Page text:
The Mamuju language is spoken in coastal villages along the Makassar Strait from Simboro in the south to around Karossa in the north. In older times, Mamuju was one of the kingdoms which composed the Pitu Baqbana Binanga (‘seven river mouths’), a coastal confederation with ties to the upland Pitu Ulunna Salu (‘seven headwaters’) confederation.
Taking a broad view of what they considered ‘Mamuju,’ Grimes and Grimes (1987:43–45) identified nine dialects, but later studies assigned many of these varieties to other languages such as Ulumanda'. Following the research of Valkama (1987:110), Mamuju comprises four dialects: Mamuju proper (the prestige dialect spoken in and around the town of the same name), Sumare-Rangas, Padang, and Sinyonyoi.
In 1990 it was estimated there were 60,000 speakers of Mamuju, of whom 50,000 spoke the prestige Mamuju dialect (Strømme 1990:2; Grimes and Grimes 1987:37).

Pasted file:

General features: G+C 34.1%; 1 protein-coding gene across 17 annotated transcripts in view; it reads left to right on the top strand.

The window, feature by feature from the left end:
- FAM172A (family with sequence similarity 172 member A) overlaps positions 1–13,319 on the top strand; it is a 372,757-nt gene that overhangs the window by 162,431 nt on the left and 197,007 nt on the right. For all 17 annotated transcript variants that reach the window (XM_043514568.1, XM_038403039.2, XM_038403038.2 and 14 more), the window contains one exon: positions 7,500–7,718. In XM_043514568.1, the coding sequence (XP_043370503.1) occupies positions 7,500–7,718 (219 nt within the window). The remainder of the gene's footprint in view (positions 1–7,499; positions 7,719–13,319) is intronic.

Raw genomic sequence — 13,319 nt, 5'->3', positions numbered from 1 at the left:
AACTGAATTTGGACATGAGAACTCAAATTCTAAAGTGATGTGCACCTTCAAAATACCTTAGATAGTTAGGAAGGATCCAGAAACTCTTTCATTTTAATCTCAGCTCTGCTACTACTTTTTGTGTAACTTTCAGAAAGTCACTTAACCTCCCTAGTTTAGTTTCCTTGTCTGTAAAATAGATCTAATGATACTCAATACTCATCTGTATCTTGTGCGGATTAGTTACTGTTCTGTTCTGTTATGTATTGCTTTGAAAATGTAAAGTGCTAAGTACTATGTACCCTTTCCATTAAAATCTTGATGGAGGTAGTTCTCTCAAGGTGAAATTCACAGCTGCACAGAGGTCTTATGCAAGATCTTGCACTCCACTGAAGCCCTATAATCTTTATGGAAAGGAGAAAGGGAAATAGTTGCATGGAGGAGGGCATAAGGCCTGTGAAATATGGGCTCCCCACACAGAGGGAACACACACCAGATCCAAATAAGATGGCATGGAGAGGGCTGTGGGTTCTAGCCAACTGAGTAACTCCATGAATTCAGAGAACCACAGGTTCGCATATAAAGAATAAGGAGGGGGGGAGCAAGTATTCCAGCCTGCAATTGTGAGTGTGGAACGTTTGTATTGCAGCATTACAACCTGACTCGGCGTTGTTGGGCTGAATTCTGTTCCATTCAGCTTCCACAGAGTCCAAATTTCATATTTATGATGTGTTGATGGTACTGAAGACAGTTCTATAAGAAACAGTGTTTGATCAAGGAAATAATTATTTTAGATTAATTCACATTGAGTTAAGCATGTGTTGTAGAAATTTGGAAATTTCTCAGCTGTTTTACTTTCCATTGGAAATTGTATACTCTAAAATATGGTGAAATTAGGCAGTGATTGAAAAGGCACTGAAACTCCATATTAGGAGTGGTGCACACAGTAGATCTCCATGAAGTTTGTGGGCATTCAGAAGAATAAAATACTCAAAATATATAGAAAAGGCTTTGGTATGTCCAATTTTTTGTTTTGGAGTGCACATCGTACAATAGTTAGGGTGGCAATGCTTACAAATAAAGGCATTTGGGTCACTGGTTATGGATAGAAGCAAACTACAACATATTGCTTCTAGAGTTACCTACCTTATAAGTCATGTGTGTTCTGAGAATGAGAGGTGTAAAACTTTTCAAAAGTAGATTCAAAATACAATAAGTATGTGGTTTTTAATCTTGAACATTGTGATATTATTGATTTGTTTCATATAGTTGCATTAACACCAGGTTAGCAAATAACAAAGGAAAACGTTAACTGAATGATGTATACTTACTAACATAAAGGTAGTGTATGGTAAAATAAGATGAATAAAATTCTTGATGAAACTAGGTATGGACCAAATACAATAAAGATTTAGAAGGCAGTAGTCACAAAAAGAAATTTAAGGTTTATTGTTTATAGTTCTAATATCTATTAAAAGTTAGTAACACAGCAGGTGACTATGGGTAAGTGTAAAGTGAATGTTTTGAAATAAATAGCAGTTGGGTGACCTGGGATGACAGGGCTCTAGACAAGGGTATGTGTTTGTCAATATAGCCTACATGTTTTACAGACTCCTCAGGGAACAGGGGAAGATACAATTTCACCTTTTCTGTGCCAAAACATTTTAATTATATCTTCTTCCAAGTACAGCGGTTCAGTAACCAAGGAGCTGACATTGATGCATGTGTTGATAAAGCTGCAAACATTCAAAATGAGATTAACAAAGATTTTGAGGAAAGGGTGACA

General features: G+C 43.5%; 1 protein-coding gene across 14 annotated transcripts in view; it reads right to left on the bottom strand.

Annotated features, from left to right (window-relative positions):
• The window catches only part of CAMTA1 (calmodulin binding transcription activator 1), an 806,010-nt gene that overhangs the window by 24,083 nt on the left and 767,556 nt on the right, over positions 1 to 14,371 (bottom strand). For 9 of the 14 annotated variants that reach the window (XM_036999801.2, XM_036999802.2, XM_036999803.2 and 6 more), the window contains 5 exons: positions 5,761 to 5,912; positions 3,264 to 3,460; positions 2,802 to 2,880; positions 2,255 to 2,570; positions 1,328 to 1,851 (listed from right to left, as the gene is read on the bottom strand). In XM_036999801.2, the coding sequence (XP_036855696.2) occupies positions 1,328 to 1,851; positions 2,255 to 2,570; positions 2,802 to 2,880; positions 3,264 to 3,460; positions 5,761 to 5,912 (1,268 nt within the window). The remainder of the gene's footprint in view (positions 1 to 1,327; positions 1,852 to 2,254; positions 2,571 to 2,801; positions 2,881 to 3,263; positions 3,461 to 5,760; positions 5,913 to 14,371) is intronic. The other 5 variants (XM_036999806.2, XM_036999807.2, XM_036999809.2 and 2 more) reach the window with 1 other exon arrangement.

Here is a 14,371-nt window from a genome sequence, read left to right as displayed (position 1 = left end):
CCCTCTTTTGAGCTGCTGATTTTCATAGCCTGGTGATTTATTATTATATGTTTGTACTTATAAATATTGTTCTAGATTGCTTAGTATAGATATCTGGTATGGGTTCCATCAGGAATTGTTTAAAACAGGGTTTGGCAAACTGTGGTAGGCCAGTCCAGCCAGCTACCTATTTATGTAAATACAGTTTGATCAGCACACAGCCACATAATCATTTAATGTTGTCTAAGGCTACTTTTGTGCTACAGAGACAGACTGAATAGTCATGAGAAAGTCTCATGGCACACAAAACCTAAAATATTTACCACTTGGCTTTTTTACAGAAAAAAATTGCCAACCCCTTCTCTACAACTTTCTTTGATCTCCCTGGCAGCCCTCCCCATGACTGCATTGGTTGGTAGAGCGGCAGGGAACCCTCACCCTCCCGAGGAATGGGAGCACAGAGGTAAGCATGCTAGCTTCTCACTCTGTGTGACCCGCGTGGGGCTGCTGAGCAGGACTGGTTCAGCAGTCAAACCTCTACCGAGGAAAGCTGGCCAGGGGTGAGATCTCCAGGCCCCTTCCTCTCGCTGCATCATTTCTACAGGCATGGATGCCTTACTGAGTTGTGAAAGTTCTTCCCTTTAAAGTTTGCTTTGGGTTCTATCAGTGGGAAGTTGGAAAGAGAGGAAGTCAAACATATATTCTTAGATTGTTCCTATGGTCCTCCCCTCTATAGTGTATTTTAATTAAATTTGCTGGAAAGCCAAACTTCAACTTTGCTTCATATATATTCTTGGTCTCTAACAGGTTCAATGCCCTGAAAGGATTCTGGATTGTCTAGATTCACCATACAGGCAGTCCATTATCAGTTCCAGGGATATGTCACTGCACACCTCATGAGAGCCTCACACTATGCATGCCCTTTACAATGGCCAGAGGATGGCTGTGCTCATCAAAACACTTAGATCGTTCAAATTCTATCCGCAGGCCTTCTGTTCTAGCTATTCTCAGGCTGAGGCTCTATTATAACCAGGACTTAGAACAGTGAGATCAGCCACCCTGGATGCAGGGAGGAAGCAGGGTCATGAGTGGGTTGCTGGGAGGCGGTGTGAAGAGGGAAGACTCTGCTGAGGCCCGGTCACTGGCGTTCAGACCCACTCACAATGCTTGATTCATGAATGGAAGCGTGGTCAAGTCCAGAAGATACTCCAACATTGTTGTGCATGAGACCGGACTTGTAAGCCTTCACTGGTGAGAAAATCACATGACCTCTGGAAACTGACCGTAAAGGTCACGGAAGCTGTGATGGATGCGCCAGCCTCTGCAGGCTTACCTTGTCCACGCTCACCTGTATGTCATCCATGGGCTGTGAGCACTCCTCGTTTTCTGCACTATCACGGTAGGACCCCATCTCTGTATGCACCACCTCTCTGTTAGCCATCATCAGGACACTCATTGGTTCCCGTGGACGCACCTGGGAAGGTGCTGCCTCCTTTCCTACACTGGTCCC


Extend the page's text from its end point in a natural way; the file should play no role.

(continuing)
Grimes, Charles E.; and Barbara D. Grimes. 1987. Languages of South Sulawesi. (Pacific Linguistics, D-78.) Canberra: Australian National University.
Strømme, Kari. 1990. Mamuju sociolinguistic overview. Unpublished typescript, 12 pp.
Valkama, Kari. 1987a. Kabupaten Mamuju. UNHAS-SIL South Sulawesi sociolinguistic surveys, 1983–1987 (Workpapers in Indonesian Languages and Cultures, 5), edited by Timothy Friberg, 99–117. Ujung Pandang: Summer Institute of Linguistics.